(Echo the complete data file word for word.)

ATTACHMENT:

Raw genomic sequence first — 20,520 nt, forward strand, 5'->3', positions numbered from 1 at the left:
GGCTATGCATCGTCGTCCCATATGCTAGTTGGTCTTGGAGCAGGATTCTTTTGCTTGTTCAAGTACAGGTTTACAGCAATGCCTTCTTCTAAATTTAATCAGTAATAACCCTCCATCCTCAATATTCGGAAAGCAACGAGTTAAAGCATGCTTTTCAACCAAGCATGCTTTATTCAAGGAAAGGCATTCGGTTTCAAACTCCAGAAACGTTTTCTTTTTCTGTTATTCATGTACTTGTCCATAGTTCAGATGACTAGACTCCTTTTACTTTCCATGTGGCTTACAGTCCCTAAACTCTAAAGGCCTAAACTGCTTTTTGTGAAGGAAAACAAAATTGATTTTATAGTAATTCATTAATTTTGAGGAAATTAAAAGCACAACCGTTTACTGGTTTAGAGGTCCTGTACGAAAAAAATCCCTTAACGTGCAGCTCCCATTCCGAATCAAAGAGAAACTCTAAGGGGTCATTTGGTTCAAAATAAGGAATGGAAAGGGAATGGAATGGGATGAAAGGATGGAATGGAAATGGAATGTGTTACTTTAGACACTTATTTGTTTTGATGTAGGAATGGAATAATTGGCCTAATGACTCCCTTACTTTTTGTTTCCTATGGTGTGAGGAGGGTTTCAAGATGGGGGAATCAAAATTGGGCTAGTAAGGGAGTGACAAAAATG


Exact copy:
Raw genomic sequence first — 20,520 nt, forward strand, 5'->3', positions numbered from 1 at the left:
GGCTATGCATCGTCGTCCCATATGCTAGTTGGTCTTGGAGCAGGATTCTTTTGCTTGTTCAAGTACAGGTTTACAGCAATGCCTTCTTCTAAATTTAATCAGTAATAACCCTCCATCCTCAATATTCGGAAAGCAACGAGTTAAAGCATGCTTTTCAACCAAGCATGCTTTATTCAAGGAAAGGCATTCGGTTTCAAACTCCAGAAACGTTTTCTTTTTCTGTTATTCATGTACTTGTCCATAGTTCAGATGACTAGACTCCTTTTACTTTCCATGTGGCTTACAGTCCCTAAACTCTAAAGGCCTAAACTGCTTTTTGTGAAGGAAAACAAAATTGATTTTATAGTAATTCATTAATTTTGAGGAAATTAAAAGCACAACCGTTTACTGGTTTAGAGGTCCTGTACGAAAAAAATCCCTTAACGTGCAGCTCCCATTCCGAATCAAAGAGAAACTCTAAGGGGTCATTTGGTTCAAAATAAGGAATGGAAAGGGAATGGAATGGGATGAAAGGATGGAATGGAAATGGAATGTGTTACTTTAGACACTTATTTGTTTTGATGTAGGAATGGAATAATTGGCCTAATGACTCCCTTACTTTTTGTTTCCTATGGTGTGAGGAGGGTTTCAAGATGGGGGAATCAAAATTGGGCTAGTAAGGGAGTGACAAAAATG